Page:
Tell me what you need from us to earn your trust. This is the topic of my next two opinion pieces and this is meant to be an interactive process. I'll let you know about me through my writing and you'll tell me -- and others -- what you need to be comfortable with us and willing to put your trust in us. We need that do a useful job, and from my experience, my sense is that with a few exceptions of some who may be in this to feed their egos, reviewers want to contribute to the success of the community and to the enjoyment of music. To do that we need not only to be informative and judgmental; we need to be able to construct a narrative, to tell a story, to make it interesting and to give you a reason for caring about what we think. And you wont care if we aren't worthy of your care and interest.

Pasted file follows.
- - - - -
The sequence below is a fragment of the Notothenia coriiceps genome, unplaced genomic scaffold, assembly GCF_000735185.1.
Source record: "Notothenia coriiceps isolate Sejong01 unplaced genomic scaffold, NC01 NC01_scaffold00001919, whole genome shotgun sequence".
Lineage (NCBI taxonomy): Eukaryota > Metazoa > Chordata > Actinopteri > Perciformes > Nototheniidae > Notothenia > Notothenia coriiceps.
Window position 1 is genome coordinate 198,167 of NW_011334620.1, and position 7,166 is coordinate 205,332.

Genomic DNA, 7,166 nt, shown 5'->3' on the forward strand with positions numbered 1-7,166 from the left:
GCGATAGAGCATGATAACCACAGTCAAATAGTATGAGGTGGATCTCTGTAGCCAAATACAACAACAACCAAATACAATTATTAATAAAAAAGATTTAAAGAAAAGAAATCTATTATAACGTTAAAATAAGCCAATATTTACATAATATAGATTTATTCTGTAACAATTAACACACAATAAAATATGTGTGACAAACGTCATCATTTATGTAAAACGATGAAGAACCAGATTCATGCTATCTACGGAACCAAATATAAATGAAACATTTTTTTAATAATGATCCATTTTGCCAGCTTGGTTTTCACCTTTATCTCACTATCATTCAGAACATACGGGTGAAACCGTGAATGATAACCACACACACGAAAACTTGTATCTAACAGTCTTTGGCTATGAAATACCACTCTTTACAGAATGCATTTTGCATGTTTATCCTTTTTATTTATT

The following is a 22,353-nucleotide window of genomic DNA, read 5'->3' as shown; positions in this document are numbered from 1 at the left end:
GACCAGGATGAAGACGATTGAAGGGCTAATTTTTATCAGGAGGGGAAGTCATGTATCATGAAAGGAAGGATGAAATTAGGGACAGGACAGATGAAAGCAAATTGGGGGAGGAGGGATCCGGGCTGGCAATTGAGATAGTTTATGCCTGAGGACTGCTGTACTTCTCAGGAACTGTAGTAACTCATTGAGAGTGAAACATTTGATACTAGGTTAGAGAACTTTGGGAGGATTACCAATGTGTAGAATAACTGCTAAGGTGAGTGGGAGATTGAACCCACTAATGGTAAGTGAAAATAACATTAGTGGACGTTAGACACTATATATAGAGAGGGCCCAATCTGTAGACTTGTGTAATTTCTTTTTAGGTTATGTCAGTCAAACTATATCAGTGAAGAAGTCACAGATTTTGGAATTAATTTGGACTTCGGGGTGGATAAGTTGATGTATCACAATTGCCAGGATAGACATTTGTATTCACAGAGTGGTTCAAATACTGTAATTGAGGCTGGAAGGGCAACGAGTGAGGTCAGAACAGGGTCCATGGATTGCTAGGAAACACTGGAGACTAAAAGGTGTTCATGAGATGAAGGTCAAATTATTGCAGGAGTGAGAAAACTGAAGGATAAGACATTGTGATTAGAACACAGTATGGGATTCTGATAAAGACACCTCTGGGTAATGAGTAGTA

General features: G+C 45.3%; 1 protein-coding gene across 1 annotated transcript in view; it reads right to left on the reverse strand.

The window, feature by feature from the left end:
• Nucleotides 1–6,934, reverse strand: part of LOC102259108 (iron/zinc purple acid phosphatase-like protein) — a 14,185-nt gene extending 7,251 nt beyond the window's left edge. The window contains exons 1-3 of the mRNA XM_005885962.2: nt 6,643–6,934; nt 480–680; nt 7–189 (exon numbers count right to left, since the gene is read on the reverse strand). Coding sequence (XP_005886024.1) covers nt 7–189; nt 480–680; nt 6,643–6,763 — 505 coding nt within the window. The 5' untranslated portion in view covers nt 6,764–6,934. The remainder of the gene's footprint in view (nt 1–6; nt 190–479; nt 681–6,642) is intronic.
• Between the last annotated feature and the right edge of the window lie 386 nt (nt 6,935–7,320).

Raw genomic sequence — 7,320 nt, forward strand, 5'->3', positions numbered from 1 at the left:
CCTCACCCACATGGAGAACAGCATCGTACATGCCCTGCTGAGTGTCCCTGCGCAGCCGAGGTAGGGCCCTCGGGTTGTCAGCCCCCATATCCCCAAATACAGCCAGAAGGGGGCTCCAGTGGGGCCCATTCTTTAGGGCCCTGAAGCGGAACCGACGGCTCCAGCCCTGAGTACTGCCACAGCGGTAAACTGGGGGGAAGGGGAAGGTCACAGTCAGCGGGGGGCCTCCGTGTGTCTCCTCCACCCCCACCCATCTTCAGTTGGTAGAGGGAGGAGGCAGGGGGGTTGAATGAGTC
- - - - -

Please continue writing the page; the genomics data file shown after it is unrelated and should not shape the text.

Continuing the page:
Needless to say, I was pleased to read that some of you have found the reviews on Soundstage to be particularly honest and helpful.